The Co-operative Bank has revealed plans to close 18 of its branches by December 2020, reducing its network from 68 to 50 and putting 350 jobs at risk.
Despite making no closures in 2019, by the end of this year The Co-operative Bank will have closed 170 of the 220 branches it had at the start of 2015 - a staggering 77%.
This is the highest proportion of closures of any high street bank, though second-placed Royal Bank of Scotland (RBS, 74%) has cut significantly more in terms of volume, with 411 of its branches now closed.
Here we list the branches that will close and the guidelines banks must follow before closing one.
The table below shows which Co-operative Bank branches will close by 1 December 2020.
In a statement, Co-operative Bank CEO Andrew Bester cited a 'historically low base rate affecting the income of all banks and a period of prolonged economic uncertainty ahead' as two of the reasons behind the closures.
He also pointed to a 'continuing shift' towards more customers banking online, with fewer transactions taking place in branches.
While the bank states that the latest decision was based on 'careful analysis of branch footfall' completed before coronavirus, the news will do little to allay fears that the pandemic may lead to an acceleration in banks shutting branches.
Research conducted jointly by Metro Bank and YouGov shows that six in 10 people agree that banks have given up on the high street, with almost half of people (48%) worried that banks will continue on reduced hours or close altogether due to coronavirus.
The Co-operative Bank isn't the only one shutting branches this year, with TSB (82), Barclays (59) and HSBC (28) all closing a number of banks by the end of 2020.
Both the NatWest (56) and Virgin (22) groups have pushed back closures due to the pandemic. In total, as many as 265 branches may close this year.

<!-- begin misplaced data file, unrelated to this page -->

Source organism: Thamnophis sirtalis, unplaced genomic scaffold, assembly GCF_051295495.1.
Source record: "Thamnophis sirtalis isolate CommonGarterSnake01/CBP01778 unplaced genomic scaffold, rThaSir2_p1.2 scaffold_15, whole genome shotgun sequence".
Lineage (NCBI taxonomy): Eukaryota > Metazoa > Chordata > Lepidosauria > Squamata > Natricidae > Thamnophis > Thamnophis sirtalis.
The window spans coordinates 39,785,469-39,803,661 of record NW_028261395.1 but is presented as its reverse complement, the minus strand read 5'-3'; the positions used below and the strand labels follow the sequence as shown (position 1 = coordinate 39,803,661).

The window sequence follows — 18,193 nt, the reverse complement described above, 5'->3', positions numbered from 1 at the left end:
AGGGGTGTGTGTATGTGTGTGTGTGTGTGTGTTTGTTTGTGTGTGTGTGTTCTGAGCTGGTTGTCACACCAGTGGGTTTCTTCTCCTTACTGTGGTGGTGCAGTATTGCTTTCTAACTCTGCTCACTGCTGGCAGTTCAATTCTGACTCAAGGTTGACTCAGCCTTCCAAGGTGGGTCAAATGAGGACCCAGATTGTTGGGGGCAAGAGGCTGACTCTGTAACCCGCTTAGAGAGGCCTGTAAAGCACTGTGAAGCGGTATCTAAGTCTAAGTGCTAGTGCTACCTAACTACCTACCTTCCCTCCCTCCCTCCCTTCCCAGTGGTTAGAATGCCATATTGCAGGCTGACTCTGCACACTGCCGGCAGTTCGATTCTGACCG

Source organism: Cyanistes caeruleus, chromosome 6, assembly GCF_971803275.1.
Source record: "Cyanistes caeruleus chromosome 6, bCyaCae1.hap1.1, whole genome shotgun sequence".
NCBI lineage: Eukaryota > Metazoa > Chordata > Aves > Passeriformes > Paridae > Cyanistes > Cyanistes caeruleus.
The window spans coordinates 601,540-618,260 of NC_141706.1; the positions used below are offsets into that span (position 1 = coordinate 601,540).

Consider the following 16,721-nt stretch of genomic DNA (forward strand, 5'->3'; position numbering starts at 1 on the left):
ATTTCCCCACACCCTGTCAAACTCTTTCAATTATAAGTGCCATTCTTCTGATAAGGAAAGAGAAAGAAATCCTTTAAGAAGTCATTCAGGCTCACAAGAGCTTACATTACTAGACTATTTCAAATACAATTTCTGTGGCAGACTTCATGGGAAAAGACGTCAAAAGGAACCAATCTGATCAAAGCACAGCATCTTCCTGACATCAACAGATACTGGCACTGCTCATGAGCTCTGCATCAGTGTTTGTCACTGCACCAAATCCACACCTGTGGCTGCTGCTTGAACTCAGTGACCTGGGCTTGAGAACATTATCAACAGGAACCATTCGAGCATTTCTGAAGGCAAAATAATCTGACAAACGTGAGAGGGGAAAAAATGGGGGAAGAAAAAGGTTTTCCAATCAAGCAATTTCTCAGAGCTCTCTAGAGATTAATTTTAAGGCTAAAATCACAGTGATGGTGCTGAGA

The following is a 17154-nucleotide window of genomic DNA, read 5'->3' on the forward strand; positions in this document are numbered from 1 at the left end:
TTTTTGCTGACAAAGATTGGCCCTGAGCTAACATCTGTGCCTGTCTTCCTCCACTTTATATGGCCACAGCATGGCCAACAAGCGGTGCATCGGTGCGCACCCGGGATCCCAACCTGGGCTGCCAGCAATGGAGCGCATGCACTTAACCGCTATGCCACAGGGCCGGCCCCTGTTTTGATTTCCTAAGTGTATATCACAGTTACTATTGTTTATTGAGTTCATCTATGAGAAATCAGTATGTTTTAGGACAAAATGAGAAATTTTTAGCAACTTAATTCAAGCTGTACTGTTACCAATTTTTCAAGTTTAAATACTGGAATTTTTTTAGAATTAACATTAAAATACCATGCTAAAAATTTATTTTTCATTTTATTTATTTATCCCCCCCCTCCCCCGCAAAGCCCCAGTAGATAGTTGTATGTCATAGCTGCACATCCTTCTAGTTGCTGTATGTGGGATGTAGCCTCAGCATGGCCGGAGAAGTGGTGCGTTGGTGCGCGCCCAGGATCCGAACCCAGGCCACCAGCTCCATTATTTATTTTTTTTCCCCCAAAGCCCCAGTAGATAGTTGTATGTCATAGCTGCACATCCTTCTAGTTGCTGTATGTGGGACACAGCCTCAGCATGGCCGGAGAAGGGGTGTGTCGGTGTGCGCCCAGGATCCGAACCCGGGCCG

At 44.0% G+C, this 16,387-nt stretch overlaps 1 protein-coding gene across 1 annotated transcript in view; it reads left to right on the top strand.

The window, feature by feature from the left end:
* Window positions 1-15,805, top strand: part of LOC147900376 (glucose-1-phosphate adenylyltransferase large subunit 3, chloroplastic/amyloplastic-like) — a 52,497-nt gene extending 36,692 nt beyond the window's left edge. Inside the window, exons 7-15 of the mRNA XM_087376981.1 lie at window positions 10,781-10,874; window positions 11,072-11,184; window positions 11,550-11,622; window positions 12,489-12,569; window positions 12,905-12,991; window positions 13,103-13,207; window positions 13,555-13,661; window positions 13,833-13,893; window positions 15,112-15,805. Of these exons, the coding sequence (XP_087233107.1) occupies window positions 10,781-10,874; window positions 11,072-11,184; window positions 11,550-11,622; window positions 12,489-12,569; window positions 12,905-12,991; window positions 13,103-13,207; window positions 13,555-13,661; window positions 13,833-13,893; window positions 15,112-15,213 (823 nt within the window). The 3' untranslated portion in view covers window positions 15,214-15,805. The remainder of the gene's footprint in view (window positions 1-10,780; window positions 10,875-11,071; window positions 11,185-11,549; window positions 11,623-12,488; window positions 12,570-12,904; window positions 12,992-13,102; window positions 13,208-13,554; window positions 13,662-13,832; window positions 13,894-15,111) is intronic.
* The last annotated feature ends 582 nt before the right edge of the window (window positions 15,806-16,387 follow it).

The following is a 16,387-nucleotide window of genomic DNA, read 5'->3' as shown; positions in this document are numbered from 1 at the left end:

This is relatively tame compared to what we have seen over the last few years, with over 3,600 branches closing since the start of 2015 - 37% of the total banking network.
This is equivalent to 600 banks a year at a rate of almost 12 branches a week.
While the Co-operative Bank and RBS have closed the greatest proportion of their branches, NatWest (639) and Barclays (540) have closed the most in terms of volume, as you can see in the chart below.
When a bank closes one of its branches, it must adhere to the Access to Banking Standard - specific guidelines for what to do before, during and after closing a branch.
For example, the bank has to contact affected customers about a closure at least 12 weeks before it takes place, as well as publish an impact assessment on its website.
When we asked 5,116 Which? members in May 2020 about their recent experiences of losing branches, only 53% said they had been proactively informed of the closures. Some 55% of our members said they had never heard of impact assessments.
With such low levels of awareness and engagement, it is perhaps unsurprising that HSBC, Lloyds Banking Group, Santander, the Co-operative Bank, TSB, and Virgin Money all confirmed they had never reversed a decision to close a bank. NatWest Group and Barclays simply refused to comment.
The Financial Conduct Authority is currently consulting on guidance to improve the steps banks take before closing branches.
You can carry out some basic banking tasks at the Post Office, such as depositing or withdrawing cash.
Many banks now allow you to pay in cheques to the Post Office, or virtually via your mobile phone.